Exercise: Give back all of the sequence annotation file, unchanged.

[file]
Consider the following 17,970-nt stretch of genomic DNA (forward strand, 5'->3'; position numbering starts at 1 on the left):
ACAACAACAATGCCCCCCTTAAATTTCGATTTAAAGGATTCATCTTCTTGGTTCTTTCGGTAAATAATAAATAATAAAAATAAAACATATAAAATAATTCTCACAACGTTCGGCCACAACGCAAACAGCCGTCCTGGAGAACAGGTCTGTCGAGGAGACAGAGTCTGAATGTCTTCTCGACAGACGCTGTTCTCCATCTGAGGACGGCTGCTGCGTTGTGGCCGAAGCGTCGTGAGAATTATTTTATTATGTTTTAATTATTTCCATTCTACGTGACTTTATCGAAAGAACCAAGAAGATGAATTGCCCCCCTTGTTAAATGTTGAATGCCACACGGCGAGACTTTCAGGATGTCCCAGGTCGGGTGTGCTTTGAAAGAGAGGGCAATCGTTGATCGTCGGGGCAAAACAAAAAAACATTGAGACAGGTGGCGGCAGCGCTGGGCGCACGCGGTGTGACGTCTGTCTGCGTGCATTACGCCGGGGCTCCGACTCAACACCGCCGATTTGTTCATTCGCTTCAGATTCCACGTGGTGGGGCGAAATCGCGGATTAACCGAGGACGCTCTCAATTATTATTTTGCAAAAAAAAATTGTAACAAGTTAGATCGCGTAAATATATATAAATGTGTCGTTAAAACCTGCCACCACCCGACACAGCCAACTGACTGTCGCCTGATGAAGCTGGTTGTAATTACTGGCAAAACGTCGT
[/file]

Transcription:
Consider the following 17,970-nt stretch of genomic DNA (forward strand, 5'->3'; position numbering starts at 1 on the left):
ACAACAACAATGCCCCCCTTAAATTTCGATTTAAAGGATTCATCTTCTTGGTTCTTTCGGTAAATAATAAATAATAAAAATAAAACATATAAAATAATTCTCACAACGTTCGGCCACAACGCAAACAGCCGTCCTGGAGAACAGGTCTGTCGAGGAGACAGAGTCTGAATGTCTTCTCGACAGACGCTGTTCTCCATCTGAGGACGGCTGCTGCGTTGTGGCCGAAGCGTCGTGAGAATTATTTTATTATGTTTTAATTATTTCCATTCTACGTGACTTTATCGAAAGAACCAAGAAGATGAATTGCCCCCCTTGTTAAATGTTGAATGCCACACGGCGAGACTTTCAGGATGTCCCAGGTCGGGTGTGCTTTGAAAGAGAGGGCAATCGTTGATCGTCGGGGCAAAACAAAAAAACATTGAGACAGGTGGCGGCAGCGCTGGGCGCACGCGGTGTGACGTCTGTCTGCGTGCATTACGCCGGGGCTCCGACTCAACACCGCCGATTTGTTCATTCGCTTCAGATTCCACGTGGTGGGGCGAAATCGCGGATTAACCGAGGACGCTCTCAATTATTATTTTGCAAAAAAAAATTGTAACAAGTTAGATCGCGTAAATATATATAAATGTGTCGTTAAAACCTGCCACCACCCGACACAGCCAACTGACTGTCGCCTGATGAAGCTGGTTGTAATTACTGGCAAAACGTCGT